Designing Libraries for the 21st Century

ACRL announces the publication of Designing Libraries for the 21st Century, edited by H. Thomas Hickerson, Joan K. Lippincott, and Leonora Crema. Featuring an impressive array of authors drawn largely from the conference of the same name and packed with full color images and illustrations, this book provides guidance, principles, and a wealth of creative ideas for academic library spaces, technology, programs, and partnerships.

Learn more about Designing Libraries for the 21st Century in this Introduction from the editors, licensed under CC BY-NC 4.0.


Designing libraries for the 21st century encompasses many aspects, ranging from conceptualizing a compelling, aesthetically pleasing, and sustainable structure with a striking and functional interior to developing staff positions and expertise that will be commensurate with the capabilities of the facility when it opens. A technology infrastructure that will allow the building to change with a rapidly evolving technical environment and programming spaces to enhance the research and learning mission of the university are also key elements of the 21st-century library. Envisioning ways to highlight the library’s print and digital collections and identifying strategies to support diversity, equity, and inclusion in the library will be integral to the success of the project for its constituencies. Often major building projects focus almost entirely on the physical facility, but in this volume, we make the case for looking at a building project in a more holistic fashion.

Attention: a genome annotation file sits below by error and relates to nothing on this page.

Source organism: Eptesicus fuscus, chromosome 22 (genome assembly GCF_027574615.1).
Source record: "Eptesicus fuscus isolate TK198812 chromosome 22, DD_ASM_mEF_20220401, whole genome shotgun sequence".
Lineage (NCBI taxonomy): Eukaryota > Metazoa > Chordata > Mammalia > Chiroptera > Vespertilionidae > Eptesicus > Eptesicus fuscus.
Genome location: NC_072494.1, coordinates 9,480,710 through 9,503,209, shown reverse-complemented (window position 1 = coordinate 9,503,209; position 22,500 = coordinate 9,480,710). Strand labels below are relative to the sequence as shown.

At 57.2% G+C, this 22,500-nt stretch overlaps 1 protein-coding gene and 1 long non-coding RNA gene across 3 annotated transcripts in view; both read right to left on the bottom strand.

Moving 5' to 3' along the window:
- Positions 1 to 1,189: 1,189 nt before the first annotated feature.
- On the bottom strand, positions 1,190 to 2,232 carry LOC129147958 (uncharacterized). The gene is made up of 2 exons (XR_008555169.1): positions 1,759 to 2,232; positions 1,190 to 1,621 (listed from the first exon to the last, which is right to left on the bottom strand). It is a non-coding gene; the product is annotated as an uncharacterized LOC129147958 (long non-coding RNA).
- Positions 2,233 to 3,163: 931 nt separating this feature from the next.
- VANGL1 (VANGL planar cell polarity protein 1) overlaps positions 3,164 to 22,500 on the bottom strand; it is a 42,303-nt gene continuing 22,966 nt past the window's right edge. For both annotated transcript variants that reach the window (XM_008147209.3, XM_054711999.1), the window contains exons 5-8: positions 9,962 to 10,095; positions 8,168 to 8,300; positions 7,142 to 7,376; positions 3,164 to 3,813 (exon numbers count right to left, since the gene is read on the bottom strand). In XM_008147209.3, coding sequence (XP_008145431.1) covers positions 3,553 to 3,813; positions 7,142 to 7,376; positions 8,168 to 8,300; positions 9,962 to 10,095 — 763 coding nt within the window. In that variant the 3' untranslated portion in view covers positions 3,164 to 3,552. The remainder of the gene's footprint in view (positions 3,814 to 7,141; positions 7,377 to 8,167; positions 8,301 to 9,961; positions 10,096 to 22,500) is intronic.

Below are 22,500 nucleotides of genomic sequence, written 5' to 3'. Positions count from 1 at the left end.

For the past two decades or more, we have seen a transformational shift in the design of college and research libraries, moving away from buildings designed primarily to house collections of books and journals. While many library expansions were still driven by the need for added stack space well into the 21st century, the increasing urgency to develop new learning spaces, incorporating new technologies and collaborative spaces for students, led libraries to change. Visionary librarians, planners, and university leaders began thinking about library buildings in new ways, centered more on people than on collections. The need for openness to let in natural light, rather than windowless spaces for protecting books, and flexibility to accommodate rapidly changing technologies were widely recognized. This book provides guidance, principles, good practice, and typical processes for designing contemporary libraries. We intend for it to be both practical and inspirational.